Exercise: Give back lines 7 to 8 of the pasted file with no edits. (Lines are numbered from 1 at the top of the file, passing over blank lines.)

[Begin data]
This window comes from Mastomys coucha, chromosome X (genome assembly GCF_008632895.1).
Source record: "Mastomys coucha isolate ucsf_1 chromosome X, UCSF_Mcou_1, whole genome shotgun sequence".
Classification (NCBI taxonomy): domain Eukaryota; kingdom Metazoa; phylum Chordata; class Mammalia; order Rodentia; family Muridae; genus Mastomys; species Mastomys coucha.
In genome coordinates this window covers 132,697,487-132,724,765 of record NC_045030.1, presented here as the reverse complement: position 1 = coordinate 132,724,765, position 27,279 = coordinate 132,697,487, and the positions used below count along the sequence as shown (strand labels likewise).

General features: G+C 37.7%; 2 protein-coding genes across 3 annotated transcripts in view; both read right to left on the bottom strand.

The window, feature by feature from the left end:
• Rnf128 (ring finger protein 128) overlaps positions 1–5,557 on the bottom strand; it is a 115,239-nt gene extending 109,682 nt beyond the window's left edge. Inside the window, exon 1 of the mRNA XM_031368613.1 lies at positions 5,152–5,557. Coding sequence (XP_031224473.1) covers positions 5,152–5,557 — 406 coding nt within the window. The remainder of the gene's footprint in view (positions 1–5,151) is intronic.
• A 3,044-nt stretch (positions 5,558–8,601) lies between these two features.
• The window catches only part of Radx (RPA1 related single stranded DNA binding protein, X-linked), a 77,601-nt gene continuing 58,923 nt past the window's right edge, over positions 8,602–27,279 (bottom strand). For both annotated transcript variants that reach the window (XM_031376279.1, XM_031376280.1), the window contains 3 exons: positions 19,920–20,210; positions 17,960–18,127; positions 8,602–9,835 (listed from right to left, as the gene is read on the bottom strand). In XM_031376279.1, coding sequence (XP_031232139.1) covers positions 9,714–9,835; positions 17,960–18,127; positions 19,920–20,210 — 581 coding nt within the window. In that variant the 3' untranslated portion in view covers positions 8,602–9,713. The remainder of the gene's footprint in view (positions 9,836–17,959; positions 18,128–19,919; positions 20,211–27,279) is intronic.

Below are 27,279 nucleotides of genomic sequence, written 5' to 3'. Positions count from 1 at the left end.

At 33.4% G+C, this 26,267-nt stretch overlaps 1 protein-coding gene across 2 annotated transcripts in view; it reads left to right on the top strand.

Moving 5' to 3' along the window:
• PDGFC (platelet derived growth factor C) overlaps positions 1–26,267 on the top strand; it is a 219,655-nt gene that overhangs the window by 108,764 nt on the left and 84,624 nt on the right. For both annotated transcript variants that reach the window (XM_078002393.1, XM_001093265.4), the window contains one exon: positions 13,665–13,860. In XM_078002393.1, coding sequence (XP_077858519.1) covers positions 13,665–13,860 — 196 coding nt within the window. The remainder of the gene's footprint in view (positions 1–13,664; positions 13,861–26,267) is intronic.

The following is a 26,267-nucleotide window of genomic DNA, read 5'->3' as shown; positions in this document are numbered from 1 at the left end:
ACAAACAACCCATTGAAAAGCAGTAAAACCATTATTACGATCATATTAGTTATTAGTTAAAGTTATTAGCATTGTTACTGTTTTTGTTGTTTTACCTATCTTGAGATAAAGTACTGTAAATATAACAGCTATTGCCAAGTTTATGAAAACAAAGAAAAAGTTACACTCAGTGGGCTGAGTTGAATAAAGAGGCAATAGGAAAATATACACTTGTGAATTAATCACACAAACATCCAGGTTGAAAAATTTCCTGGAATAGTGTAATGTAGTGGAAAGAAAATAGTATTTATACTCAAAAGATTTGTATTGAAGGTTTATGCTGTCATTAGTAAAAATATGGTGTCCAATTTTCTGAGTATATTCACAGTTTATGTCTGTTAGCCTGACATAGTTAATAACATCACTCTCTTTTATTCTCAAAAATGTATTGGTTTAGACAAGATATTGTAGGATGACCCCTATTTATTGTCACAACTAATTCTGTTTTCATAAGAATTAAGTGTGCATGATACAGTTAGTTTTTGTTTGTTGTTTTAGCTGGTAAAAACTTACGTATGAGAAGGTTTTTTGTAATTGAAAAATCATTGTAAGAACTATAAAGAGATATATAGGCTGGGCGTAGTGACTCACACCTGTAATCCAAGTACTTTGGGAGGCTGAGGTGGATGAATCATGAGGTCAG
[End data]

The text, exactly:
• Rnf128 (ring finger protein 128) overlaps positions 1–5,557 on the bottom strand; it is a 115,239-nt gene extending 109,682 nt beyond the window's left edge. Inside the window, exon 1 of the mRNA XM_031368613.1 lies at positions 5,152–5,557. Coding sequence (XP_031224473.1) covers positions 5,152–5,557 — 406 coding nt within the window. The remainder of the gene's footprint in view (positions 1–5,151) is intronic.
• A 3,044-nt stretch (positions 5,558–8,601) lies between these two features.